History owes an apology to the members of the LGBTQIA+ community and their families for the delay in providing redress for the ignominy and ostracism they have faced through the centuries,” said Indu Malhotra, one of the five judges of the Supreme Court’s Constitution Bench while delivering the historic Navtej Johar judgement.
In that year-old judgement, section 377 of the Indian Penal Code—a statute loaded with Victorian morality that barred intercourse that does not lead to procreation—was read down. Thereafter, consensual relations involving the LGBTQIA+ or Lesbian, Gay, Bisexual, Transgender, Queer, Intersex, Asexual and non-heteronormative identities, are no longer criminalised in India. The community is legally ‘free to express desire’, so to speak.
The Supreme Court had in 2014 proclaimed the NALSA judgment. In it, the court had accorded the transgender community the right to be called the third gender, separate from males and females. Transgender individuals could now seek legal, political and economic rights and seek legal redress if they are discriminated against. (It is worth noting that the current government has passed a Transgender Bill in Parliament which has been criticised for being regressive).
The same year, a group of LGBTQIA+ activists including the celebrated dancer Navtej Singh Johar filed petitions against Section 377. These petitions were heard in 2016.
On the one hand, the NALSA judgment made it incumbent on courts to give equal rights to the transgender community. On the other hand, the court ruled that the right to privacy is a fundamental right. These two judgements gave the final push to the decades-long legal battle for decriminalisation of consensual same-sex relations.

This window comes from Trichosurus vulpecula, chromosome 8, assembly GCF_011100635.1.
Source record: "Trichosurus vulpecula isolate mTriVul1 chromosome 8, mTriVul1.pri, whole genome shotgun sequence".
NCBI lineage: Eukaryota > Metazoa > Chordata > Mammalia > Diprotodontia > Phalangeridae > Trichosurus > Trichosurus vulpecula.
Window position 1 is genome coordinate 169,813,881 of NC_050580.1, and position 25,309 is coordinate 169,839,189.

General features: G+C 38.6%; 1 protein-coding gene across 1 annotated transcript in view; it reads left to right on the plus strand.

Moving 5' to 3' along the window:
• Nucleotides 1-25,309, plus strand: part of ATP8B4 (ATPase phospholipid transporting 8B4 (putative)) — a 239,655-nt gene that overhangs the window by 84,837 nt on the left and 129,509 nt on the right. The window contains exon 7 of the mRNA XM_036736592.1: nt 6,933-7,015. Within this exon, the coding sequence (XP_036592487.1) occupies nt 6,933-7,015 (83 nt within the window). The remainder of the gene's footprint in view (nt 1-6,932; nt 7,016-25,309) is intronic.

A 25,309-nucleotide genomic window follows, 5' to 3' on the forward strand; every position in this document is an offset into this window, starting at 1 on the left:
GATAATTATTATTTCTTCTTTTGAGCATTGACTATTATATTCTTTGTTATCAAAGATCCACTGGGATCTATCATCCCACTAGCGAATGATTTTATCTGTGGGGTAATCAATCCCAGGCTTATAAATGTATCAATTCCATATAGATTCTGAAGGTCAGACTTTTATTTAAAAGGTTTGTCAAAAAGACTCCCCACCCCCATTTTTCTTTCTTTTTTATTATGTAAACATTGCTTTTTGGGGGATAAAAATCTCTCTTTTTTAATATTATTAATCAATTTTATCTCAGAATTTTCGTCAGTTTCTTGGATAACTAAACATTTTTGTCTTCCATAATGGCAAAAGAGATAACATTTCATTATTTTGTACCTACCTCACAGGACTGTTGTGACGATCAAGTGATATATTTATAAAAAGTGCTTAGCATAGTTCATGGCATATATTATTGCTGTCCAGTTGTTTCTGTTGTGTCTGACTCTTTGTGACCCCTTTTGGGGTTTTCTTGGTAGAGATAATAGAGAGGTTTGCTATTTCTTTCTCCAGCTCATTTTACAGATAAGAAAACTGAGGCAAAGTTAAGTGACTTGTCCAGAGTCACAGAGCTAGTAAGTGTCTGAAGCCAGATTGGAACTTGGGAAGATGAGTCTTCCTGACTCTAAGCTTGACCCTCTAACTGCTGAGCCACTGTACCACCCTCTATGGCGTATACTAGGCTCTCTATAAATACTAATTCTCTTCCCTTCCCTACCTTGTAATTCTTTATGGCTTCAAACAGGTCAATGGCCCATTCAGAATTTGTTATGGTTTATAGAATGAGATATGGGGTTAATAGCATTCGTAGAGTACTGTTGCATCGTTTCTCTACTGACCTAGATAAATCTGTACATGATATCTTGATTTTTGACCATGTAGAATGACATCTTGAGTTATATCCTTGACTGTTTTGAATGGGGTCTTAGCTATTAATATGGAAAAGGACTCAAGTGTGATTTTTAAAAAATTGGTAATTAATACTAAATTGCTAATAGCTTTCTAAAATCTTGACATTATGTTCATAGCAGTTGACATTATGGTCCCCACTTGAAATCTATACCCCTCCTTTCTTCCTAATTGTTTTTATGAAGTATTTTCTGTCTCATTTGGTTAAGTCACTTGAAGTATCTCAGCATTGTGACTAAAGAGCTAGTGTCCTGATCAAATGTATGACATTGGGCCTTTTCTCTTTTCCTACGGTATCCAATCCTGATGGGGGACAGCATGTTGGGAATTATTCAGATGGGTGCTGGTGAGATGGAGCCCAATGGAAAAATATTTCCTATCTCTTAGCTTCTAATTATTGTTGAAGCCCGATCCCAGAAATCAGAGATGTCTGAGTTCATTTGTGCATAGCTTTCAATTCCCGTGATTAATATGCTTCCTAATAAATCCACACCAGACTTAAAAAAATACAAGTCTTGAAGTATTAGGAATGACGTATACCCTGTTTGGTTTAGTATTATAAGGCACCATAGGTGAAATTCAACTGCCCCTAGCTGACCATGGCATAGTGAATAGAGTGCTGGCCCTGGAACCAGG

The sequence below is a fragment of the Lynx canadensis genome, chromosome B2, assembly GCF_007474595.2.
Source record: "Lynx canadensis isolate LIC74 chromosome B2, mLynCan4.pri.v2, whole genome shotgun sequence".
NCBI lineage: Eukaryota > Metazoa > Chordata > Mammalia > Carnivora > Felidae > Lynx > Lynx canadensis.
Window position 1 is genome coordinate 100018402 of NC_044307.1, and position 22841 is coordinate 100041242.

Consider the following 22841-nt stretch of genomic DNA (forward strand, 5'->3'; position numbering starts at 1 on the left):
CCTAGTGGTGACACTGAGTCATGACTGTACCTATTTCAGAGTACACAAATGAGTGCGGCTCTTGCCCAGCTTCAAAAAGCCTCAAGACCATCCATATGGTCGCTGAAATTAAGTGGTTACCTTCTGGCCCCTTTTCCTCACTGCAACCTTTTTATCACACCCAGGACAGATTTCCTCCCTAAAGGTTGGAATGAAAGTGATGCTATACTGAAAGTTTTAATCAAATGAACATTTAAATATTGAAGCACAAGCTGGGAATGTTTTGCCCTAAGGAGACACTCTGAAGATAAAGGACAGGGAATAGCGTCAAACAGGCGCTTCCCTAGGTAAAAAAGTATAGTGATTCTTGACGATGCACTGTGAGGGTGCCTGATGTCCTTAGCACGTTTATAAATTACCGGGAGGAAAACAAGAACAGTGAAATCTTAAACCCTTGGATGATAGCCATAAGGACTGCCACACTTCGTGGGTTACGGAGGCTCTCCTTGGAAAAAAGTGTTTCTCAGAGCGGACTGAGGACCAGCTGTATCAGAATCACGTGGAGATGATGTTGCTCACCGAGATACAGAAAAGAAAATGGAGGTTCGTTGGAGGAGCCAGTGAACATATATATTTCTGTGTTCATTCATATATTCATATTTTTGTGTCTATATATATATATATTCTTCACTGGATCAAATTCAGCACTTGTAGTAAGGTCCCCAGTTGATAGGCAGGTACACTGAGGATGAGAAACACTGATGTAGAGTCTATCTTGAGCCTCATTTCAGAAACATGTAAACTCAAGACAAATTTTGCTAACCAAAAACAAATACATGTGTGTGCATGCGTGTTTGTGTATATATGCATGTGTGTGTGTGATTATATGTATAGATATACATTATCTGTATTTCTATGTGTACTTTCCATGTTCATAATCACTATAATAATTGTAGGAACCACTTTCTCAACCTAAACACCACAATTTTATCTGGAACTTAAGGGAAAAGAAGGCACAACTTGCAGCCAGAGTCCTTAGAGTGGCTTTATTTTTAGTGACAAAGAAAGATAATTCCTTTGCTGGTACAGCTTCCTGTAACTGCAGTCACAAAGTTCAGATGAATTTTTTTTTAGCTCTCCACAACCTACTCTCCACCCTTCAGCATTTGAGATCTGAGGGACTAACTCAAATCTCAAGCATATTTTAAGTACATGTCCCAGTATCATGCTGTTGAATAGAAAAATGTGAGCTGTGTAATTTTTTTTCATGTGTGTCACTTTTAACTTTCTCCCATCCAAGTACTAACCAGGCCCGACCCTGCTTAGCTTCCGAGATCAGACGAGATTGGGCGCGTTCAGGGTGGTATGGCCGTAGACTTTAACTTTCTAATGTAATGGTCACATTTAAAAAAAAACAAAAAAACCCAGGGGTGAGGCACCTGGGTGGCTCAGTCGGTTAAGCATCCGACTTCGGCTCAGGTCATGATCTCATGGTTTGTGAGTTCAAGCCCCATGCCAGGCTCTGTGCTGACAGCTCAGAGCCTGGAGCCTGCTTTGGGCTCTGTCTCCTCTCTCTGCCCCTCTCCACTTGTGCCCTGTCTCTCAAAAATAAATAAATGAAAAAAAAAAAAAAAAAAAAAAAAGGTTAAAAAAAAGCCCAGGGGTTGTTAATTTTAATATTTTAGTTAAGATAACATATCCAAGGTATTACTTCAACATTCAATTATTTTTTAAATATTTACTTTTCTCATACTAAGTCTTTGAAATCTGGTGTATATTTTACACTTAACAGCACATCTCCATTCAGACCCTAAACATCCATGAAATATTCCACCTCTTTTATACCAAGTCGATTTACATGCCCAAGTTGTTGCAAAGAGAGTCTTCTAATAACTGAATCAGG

Legalising gay marriages
Many developed countries are moving towards legalising gay marriages. This is a debate within the LGBTQIA+ community in India as well. Marriage, for some, is a possible choice for LGBTQIA+ individuals while others view marriage as a repressive heteronormative institution: they feel gay marriage would further institutionalise patriarchy.
Just because the law changes does not mean that society, too, has changed. It was 1998 when Deepa Mehta’s film Fire was released. It vividly revealed the treatment that the LGBTQIA+ community receives in India. Members of the right wing shut down theatres, burned the film’s posters and banners and attacked its crew.
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Even today, the conservative elements of society would resist attempts by homosexuals to view marriage and other rules on their own terms. This relates to another aspect of the section 377 ruling: It examined sexual relations in great detail while leaving the other wide gamut of legal issues, implications and rights for legislatures to decide.
On the basis of NALSA and the August 2017 privacy ruling, the court determined that Constitutionally it is not possible to criminalise certain forms of sexual activity only for LGBTQIA individuals. These two judgement gave a final push to the decades long legal battle being fought. The time to open up other aspects than intercourse—housing, marriage, adoption etc—to discussion is perhaps now.
India does not recognise gay marriage or civil unions. That said, even in other countries, these changes were brought in very slowly. The question is, why de-criminalise sexual intercourse but not change the ground rules to usher in relationship and marriage equality? Also, it was always expected that once de-criminalised, the movement to demand marriage and property rights, and adoption rights too, would pick up.